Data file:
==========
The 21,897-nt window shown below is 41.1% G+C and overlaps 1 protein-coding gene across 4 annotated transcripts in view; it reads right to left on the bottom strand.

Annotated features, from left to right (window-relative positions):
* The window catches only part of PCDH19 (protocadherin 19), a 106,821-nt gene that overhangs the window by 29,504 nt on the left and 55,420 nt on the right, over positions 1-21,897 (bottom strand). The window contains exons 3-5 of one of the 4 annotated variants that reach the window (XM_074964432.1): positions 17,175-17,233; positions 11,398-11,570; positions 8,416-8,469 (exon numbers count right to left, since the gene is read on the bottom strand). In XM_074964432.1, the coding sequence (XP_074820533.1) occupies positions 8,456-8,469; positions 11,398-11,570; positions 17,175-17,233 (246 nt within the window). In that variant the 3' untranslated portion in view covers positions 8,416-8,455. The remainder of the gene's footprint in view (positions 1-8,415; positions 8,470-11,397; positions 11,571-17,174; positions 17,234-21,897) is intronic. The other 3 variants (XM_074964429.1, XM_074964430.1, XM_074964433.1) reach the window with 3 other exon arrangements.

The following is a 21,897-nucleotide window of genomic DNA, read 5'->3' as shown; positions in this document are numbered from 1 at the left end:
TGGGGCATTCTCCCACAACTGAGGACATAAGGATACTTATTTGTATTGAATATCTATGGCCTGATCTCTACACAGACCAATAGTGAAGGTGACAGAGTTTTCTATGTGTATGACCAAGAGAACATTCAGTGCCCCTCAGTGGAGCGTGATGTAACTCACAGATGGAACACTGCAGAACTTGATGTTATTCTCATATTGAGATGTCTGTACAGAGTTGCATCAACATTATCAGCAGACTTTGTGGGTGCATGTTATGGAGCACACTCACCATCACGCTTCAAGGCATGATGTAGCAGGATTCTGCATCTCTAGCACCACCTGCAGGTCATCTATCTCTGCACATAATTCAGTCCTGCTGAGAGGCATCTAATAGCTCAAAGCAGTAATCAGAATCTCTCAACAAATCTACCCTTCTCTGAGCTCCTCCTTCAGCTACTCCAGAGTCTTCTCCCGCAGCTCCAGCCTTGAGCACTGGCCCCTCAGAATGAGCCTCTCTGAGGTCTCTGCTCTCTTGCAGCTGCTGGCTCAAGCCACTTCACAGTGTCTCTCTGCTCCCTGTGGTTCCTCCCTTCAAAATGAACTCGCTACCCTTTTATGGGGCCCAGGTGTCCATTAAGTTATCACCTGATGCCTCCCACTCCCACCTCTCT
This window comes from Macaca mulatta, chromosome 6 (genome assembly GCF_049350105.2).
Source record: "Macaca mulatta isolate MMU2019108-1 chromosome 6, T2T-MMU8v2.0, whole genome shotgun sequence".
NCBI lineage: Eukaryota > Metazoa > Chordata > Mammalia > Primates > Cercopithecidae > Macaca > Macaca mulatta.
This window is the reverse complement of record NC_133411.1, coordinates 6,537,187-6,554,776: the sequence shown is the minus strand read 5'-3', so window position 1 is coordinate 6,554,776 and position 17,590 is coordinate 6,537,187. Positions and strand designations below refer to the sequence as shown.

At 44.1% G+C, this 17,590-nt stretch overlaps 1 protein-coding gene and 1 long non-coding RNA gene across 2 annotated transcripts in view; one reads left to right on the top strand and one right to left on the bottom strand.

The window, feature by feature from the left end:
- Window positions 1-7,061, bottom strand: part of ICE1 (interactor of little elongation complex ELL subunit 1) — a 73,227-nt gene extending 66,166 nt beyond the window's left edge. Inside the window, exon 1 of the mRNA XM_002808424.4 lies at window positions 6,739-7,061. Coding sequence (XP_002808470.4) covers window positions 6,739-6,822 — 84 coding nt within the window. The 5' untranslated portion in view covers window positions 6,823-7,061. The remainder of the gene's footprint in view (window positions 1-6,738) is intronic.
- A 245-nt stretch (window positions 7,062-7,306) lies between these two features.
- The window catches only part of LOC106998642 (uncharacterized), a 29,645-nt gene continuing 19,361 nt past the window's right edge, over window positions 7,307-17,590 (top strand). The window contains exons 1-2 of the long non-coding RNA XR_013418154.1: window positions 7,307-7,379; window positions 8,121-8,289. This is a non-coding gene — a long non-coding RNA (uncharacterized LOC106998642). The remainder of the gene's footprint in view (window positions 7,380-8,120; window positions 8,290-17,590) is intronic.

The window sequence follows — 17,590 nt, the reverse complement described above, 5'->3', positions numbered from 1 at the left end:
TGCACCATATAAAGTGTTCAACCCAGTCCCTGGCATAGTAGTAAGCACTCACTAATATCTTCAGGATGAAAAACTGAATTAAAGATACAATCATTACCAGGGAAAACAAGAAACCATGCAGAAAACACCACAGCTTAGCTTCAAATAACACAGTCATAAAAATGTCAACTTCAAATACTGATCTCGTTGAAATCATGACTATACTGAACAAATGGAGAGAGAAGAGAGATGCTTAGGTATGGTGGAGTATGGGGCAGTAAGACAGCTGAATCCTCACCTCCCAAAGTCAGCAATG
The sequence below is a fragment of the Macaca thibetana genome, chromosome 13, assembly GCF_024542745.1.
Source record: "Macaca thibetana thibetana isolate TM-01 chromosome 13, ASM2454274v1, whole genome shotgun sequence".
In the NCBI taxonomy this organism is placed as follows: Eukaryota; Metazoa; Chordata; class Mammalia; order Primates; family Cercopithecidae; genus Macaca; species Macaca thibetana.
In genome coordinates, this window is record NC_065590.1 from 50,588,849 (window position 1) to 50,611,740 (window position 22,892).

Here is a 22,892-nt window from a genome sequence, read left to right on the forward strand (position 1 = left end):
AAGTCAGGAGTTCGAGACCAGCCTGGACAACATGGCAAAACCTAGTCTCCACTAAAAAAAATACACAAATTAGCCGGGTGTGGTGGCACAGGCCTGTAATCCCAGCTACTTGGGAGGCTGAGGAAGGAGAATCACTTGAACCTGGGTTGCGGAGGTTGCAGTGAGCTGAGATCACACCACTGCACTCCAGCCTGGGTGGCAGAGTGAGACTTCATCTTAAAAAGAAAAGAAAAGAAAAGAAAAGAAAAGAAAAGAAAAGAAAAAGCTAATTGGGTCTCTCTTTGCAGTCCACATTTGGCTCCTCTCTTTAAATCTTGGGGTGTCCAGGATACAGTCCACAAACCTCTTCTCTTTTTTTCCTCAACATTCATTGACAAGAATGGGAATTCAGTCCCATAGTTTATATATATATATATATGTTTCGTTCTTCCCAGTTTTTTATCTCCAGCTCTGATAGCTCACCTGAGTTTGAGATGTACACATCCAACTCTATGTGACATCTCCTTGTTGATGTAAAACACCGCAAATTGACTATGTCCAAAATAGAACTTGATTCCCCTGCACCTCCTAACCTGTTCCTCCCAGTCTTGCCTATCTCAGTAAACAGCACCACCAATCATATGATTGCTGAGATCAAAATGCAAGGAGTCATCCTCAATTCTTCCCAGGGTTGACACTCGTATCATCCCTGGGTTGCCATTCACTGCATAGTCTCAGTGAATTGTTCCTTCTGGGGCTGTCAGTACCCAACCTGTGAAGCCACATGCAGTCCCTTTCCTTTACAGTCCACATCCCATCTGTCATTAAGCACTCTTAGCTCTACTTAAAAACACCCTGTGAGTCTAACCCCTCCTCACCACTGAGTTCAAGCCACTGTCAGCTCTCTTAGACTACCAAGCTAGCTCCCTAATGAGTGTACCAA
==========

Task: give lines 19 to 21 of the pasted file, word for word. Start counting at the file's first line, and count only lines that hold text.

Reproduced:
In the NCBI taxonomy this organism is placed as follows: Eukaryota; Metazoa; Chordata; class Mammalia; order Primates; family Cercopithecidae; genus Macaca; species Macaca thibetana.
In genome coordinates, this window is record NC_065590.1 from 50,588,849 (window position 1) to 50,611,740 (window position 22,892).

Here is a 22,892-nt window from a genome sequence, read left to right on the forward strand (position 1 = left end):